Your Guide to Meditation If You’re Just Starting Out

Use this step-by-step guide if you're new to meditation.
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If you think meditation is something only Buddhist monks (or people with lives a lot less crazed than yours) can do, think again. Not only can anyone meditate, but there are myriad health and well-being benefits from a simple, daily meditation practice. For starters, meditation can decrease blood pressure as well as cortisol (a stress hormone) and cholesterol; increase creativity; reduce anxiety; and strengthen your immune system. A study at the University of Wisconsin–Madison found that meditators produced significantly more antibodies to a flu vaccine than did non-meditators. The same research also showed that those who meditated were calmer and had a more positive emotional state.

Read: Fit People: How Yoga Helped Me Climb Mt. Kinabalu

How to Start Meditating

Most people who try meditation for the first time have a very specific goal: to reduce stress. And it’s a terrific tool for that. The bonus is that the calm you experience seeps into other moments of your day. Before you know it, you find yourself with a greater, more-natural sense of balance, more compassion for yourself and others, and a more robust sense of humor. Over time, you may notice that you see the “big picture” of your life more clearly and are able to make better decisions about it. Meditation also can help you connect with your spiritual side and possibly to a higher power if your belief system includes that.

Begin to meditate by learning one simple technique and practicing it every day. There is no right or wrong way to do it; whatever resonates for you is the method you’ll want to return to. For one, you can try learning to meditate using one of these beginner-friendly meditation apps. If you’d rather stay away from your devices while you meditate, try this basic how-to technique, adapted from Meditation for Dummies by Stephan Bodian:

  1. Sit comfortably on a cushion or a chair. Don’t slouch, but your back doesn’t need to be ramrod-straight either. At first, you may want to try sitting against a wall to support your back. Use extra pillows under your knees or anywhere else to make you comfortable.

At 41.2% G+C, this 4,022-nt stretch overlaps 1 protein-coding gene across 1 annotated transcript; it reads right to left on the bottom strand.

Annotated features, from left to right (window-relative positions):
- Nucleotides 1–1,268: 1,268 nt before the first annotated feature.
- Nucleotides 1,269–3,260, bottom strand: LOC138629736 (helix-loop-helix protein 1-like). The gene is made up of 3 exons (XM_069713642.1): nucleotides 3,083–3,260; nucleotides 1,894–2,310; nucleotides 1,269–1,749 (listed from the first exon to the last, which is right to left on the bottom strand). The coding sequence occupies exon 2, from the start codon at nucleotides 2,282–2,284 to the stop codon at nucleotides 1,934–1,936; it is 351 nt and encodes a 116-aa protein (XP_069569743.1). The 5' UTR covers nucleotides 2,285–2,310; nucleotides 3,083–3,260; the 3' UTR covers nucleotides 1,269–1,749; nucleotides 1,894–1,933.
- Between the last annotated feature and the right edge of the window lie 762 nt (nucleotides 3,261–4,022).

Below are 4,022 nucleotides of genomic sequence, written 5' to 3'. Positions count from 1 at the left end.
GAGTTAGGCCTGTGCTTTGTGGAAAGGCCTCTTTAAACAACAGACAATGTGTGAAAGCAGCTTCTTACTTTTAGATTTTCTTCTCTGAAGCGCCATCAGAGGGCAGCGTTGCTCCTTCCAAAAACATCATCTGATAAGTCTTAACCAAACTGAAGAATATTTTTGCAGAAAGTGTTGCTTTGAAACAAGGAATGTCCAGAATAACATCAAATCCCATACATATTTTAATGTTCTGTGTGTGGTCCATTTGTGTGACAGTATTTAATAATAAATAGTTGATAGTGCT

2. Try lying down, if sitting to meditate is unappealing. Miriam Austin, author of Meditation for Wimps, recommends lying on the floor with your calves and feet resting on a chair seat.
  3. Put on music, if that helps to calm you before beginning to meditate. Turn it off once you begin.
  4. Set a digital (non-ticking) timer. Start with five minutes and work your way up to 10, then 15, and eventually 20. It will probably take weeks or months to lengthen the time you practice. Try not to put yourself on a schedule. Whatever your pace, it’s fine.
  5. Breathe normally through your nose, with your mouth closed. Your eyes can be open or closed. Focus on the breath moving in and out of your nostrils, or on the rise and fall of your belly.
  6. When you notice your mind wandering, bring it gently back to the breath. Be careful not to drift off; this will be tempting, especially if you’re lying down. While shutting off your mind is not the goal of meditation, neither is judging the meditative process. No matter what feelings or thoughts you have, simply bring your focus back to the breath again. And again.

As with anything new, once you’ve tried meditation, you’re bound to hit a snag or two. Here are six of the most common barriers to developing a regular meditation practice and how to get through them:

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